A Prosperous New Year

A Prosperous New Year (Front)

This card, from my great-grandfather’s collection, brings tidings of the new year of 1913 to Mr. John H. Greim of 715 Dick Street in Reading, Pennsylvania, from Emma Hinline. Alas, Dick Street no longer seems to exist in Reading, probably because eighth-graders kept stealing the street signs.

To my knowledge, Mr. Greim is no relation; he was probably an associate of Great-Grandpa’s dad, James Henry Smith, and passed the card along. Mr. Greim thoughtfully put the date of receipt (12/28/1912) on the front of the card, as the postmark bears no year. He was also kind enough to fill in Emma’s surname, as she signed the card “Emma H.”

A Prosperous New Year (Back)

Emma writes that she “Received your card. My head is slowly getting better. It may be a week or two more before it is quite well.” Of course, if she had loosened her corset, the blood would have drained from her head faster.

This embossed card was printed in Germany, which is fairly common of cards in the years leading up to World War I — after which the supply from Germany dried up. Also, one must flip this card on the long end, rather than on the short end, as with cards today.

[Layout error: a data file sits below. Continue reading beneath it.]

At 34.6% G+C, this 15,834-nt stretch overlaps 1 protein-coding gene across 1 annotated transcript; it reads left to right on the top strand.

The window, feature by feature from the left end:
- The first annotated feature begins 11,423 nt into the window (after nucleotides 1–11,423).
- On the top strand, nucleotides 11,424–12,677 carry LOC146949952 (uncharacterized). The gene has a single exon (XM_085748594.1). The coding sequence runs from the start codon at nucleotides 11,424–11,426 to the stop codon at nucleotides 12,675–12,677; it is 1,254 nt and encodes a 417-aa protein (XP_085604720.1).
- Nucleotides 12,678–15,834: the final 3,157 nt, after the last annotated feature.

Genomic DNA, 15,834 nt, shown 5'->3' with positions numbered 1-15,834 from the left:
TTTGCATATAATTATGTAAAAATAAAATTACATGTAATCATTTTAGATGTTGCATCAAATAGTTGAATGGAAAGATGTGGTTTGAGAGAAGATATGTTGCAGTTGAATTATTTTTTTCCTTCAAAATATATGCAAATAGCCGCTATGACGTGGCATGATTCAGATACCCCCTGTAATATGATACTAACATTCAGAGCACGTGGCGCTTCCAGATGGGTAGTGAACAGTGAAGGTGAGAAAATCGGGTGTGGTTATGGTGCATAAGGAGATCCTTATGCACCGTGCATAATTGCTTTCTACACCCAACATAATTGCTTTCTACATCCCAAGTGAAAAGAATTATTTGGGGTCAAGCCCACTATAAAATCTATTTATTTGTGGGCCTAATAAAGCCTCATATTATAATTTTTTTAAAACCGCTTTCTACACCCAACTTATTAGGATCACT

Notice that this postcard was postmarked December 27 at 3:30 PM in Nazareth, PA and, if we are to believe the notation on the front, made it 50 miles to Reading the next day. Over turn-of-the-century country roads. For one cent’s worth of postage. Note to the Postal Service: shape up.

The 1920 census notes that Mr. Greim was 40 years old, making him 32 or so in 1912. While he apparently sent a nice card to Emma, he became a little more suspicious as he grew older. In 1927 (according to the Library of Congress), he dropped a note to President Calvin Coolidge, questioning whether or not Silent Cal’s endorsement of Webster’s Dictionary was unsolicited, and whether or not there was any consideration received:

Letter from John H. Greim to Calvin Coolidge, 1927

I wonder what he had against the Webster people.

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